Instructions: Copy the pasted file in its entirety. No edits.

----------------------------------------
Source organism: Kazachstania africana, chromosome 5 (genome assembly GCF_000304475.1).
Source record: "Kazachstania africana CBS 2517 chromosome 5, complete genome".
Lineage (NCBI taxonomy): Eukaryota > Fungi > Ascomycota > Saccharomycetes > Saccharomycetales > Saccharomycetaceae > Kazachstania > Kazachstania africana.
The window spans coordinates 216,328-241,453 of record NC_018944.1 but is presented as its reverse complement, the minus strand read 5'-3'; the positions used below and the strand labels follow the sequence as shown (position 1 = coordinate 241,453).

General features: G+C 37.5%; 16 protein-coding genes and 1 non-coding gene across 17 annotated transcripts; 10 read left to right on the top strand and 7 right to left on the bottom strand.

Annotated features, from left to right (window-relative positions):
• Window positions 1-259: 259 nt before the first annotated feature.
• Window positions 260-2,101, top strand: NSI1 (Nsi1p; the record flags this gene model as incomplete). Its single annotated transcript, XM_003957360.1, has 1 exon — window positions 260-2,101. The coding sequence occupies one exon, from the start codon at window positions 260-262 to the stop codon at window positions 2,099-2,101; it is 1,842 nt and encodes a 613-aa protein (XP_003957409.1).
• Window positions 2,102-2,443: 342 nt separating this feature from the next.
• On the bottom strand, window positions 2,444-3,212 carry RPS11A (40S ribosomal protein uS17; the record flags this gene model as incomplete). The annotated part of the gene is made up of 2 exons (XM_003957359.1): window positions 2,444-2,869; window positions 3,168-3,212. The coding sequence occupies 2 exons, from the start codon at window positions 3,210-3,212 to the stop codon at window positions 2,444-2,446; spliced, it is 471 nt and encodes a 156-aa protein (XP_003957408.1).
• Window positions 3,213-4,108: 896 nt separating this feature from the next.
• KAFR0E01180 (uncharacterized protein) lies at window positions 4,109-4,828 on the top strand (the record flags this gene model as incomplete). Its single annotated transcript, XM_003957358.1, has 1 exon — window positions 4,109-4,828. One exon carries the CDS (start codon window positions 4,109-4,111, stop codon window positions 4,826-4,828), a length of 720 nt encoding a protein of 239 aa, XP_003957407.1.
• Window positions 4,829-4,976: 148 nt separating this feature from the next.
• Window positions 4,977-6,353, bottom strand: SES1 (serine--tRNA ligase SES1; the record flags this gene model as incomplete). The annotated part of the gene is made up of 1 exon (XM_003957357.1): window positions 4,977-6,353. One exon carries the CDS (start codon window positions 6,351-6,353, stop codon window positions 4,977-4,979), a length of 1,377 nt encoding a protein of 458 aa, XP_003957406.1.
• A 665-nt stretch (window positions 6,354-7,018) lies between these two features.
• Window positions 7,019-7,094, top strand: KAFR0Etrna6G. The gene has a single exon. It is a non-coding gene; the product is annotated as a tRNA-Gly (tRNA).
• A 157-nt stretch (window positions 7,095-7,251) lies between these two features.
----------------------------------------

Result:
Source organism: Kazachstania africana, chromosome 5 (genome assembly GCF_000304475.1).
Source record: "Kazachstania africana CBS 2517 chromosome 5, complete genome".
Lineage (NCBI taxonomy): Eukaryota > Fungi > Ascomycota > Saccharomycetes > Saccharomycetales > Saccharomycetaceae > Kazachstania > Kazachstania africana.
The window spans coordinates 216,328-241,453 of record NC_018944.1 but is presented as its reverse complement, the minus strand read 5'-3'; the positions used below and the strand labels follow the sequence as shown (position 1 = coordinate 241,453).

General features: G+C 37.5%; 16 protein-coding genes and 1 non-coding gene across 17 annotated transcripts; 10 read left to right on the top strand and 7 right to left on the bottom strand.

Annotated features, from left to right (window-relative positions):
• Window positions 1-259: 259 nt before the first annotated feature.
• Window positions 260-2,101, top strand: NSI1 (Nsi1p; the record flags this gene model as incomplete). Its single annotated transcript, XM_003957360.1, has 1 exon — window positions 260-2,101. The coding sequence occupies one exon, from the start codon at window positions 260-262 to the stop codon at window positions 2,099-2,101; it is 1,842 nt and encodes a 613-aa protein (XP_003957409.1).
• Window positions 2,102-2,443: 342 nt separating this feature from the next.
• On the bottom strand, window positions 2,444-3,212 carry RPS11A (40S ribosomal protein uS17; the record flags this gene model as incomplete). The annotated part of the gene is made up of 2 exons (XM_003957359.1): window positions 2,444-2,869; window positions 3,168-3,212. The coding sequence occupies 2 exons, from the start codon at window positions 3,210-3,212 to the stop codon at window positions 2,444-2,446; spliced, it is 471 nt and encodes a 156-aa protein (XP_003957408.1).
• Window positions 3,213-4,108: 896 nt separating this feature from the next.
• KAFR0E01180 (uncharacterized protein) lies at window positions 4,109-4,828 on the top strand (the record flags this gene model as incomplete). Its single annotated transcript, XM_003957358.1, has 1 exon — window positions 4,109-4,828. One exon carries the CDS (start codon window positions 4,109-4,111, stop codon window positions 4,826-4,828), a length of 720 nt encoding a protein of 239 aa, XP_003957407.1.
• Window positions 4,829-4,976: 148 nt separating this feature from the next.
• Window positions 4,977-6,353, bottom strand: SES1 (serine--tRNA ligase SES1; the record flags this gene model as incomplete). The annotated part of the gene is made up of 1 exon (XM_003957357.1): window positions 4,977-6,353. One exon carries the CDS (start codon window positions 6,351-6,353, stop codon window positions 4,977-4,979), a length of 1,377 nt encoding a protein of 458 aa, XP_003957406.1.
• A 665-nt stretch (window positions 6,354-7,018) lies between these two features.
• Window positions 7,019-7,094, top strand: KAFR0Etrna6G. The gene has a single exon. It is a non-coding gene; the product is annotated as a tRNA-Gly (tRNA).
• A 157-nt stretch (window positions 7,095-7,251) lies between these two features.